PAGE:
In the world of business a partial quote thrown around is, “good plans shape good decisions”. In my 30 years of running a business I have used it myself on more than one occasion. In the investment/trading universe having a trading plan is used frequently, but rarely defined in terms the average person walks away with clarity on how to develop a plan. I have always been big on strategy development relative to investing my money. If I start with the strategy the plan tends to develop itself. If we go back to the article, “Purpose drives good habits for investing“, purpose is the foundation of our driving motivation to accomplish our goals. It would follow that strategy is the process for fulfilling and achieving our purpose. In fact, if I could be so bold, strategy development in its very process helps us identify, solidify and clarify our purpose. In other words the two complement and build each other to give us clarity and conviction of direction.
Strategic planning could then be defined as a process for identifying our purpose and core values defined through goals with a process that gives us every opportunity to achieve the stated objective. The ‘trading/investment’ plan then becomes our map that states where we are, and what strategy we will implement to get to where we are going. We all know when looking at a map their are multiple routes we can take to arrive at the destination, but our strategic plan will define which course works best based on our talents and beliefs to arrive at the stated goal. The map is your guide, the route is defined by your strategic plan and your purpose is what drives you to achieve the goal.
In today’s instant society the willingness to put in the upfront work of planning and defining our purpose, goals and strategy has in many ways been lost. We just want to get started. “Just tell me how to do it”, is the phrase I hear the most when teaching workshops on the how to’s of trading and investing. Individuals feel that planning and defining our purpose for investing is a waste of time… “I want to make money”, is the most commonly quoted response to the question: what is your purpose? I will be bold again and state, if that is your purpose you will be one miserable investor and you will always be looking for the perfect strategy, system, process, etc. for trading and investing your money. You will always be looking for the bigger better trading strategy (BBTS) because you will never be content or satisfied. Purpose driven money management is the most successful in my view. Money was meant as a means of exchange… not a destination. At its root, if your purpose is making money, how do you know when you have achieved the goal. I was once told by an economics professor in college, “the person who dies with the most money, still dies.”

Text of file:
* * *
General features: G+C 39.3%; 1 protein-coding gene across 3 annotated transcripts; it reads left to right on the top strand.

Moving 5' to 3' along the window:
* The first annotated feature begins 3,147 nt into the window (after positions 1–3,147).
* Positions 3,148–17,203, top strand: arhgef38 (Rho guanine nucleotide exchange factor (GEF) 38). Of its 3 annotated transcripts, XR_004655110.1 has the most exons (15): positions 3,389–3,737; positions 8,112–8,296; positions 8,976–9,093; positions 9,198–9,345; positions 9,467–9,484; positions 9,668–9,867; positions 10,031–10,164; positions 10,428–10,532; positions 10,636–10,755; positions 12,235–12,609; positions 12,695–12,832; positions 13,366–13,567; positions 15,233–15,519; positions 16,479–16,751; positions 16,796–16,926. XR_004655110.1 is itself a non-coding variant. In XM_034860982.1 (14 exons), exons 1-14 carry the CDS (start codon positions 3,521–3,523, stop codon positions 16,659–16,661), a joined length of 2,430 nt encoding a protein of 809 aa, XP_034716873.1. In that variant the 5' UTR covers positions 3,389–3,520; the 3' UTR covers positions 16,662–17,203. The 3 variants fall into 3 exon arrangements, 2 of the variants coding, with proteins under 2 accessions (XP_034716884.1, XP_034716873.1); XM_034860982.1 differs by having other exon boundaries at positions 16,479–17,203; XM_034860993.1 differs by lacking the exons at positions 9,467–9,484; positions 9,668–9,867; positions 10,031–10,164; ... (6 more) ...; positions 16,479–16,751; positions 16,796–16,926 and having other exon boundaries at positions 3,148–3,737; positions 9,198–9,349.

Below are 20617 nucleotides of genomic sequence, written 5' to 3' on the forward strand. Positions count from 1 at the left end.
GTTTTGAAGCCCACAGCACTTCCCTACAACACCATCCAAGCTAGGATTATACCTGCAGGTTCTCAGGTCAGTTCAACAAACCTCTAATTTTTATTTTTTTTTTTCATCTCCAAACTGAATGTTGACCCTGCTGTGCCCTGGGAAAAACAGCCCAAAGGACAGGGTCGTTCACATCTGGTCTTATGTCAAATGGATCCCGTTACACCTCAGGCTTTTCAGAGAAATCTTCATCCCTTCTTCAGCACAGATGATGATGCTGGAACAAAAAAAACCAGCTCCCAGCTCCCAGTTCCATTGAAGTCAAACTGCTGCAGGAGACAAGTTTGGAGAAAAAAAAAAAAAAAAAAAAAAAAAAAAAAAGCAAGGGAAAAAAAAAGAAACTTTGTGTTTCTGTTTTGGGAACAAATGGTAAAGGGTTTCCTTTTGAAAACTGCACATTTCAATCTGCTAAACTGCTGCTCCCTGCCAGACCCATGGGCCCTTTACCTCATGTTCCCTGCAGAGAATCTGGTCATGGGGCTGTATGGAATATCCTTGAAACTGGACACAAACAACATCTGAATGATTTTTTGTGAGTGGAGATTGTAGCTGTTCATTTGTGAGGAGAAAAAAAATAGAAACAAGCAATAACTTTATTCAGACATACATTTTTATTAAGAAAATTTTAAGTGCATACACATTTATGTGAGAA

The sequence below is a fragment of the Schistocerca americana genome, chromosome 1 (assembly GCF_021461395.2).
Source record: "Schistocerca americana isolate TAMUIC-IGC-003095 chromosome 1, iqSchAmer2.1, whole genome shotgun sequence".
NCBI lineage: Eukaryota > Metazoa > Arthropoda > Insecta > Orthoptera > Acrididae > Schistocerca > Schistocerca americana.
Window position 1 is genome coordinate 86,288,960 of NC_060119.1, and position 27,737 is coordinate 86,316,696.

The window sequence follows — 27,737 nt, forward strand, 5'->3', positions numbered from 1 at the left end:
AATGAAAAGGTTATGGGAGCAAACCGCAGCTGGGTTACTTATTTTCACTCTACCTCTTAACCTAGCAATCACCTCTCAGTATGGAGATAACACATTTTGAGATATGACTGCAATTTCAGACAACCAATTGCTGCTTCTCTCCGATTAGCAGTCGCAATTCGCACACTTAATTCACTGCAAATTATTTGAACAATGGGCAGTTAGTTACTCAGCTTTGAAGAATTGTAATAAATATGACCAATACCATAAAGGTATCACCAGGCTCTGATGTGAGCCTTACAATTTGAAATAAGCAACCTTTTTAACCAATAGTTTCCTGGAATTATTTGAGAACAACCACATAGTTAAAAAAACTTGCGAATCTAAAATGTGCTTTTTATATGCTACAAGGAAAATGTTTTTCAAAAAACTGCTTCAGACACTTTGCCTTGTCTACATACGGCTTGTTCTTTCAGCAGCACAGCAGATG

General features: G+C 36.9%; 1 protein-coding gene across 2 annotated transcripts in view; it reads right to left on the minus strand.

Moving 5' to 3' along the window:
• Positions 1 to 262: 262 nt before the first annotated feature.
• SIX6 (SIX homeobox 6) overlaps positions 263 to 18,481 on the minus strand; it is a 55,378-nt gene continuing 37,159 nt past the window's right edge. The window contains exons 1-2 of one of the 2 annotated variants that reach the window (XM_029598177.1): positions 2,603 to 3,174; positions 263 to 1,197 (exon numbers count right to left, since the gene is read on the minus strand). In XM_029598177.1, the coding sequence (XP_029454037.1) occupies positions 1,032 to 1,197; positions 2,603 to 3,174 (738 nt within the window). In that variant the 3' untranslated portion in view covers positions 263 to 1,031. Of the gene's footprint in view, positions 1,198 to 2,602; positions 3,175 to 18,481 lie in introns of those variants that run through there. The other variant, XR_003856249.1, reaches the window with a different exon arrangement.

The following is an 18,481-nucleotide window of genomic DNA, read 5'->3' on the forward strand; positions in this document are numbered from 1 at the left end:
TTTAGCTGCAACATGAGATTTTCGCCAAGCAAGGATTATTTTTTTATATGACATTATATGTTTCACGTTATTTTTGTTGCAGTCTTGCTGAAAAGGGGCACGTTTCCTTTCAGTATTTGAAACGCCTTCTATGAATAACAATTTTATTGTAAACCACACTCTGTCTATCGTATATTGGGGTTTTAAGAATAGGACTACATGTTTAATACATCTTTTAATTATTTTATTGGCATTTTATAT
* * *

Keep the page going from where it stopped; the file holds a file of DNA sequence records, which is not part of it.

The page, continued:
Every day I start the trading day with a plan. The most recent I have been using to validate to myself that producing an income from my portfolio will support me in retirement. I am using the objective of making $500 per day without day trading. I have divided the money into three bucket strategies (strategic plans) to achieve the objective. Each strategy defines the entry, stop/risk, and target/goal. The purpose is clearly defined as $500 per day for retirement income. Because that is a clearly stated purpose the motivation is clear… retirement without worrying about sacrificing lifestyle. By having this clearly defined each day I look for investment opportunities that meet my purpose withing the defined strategy.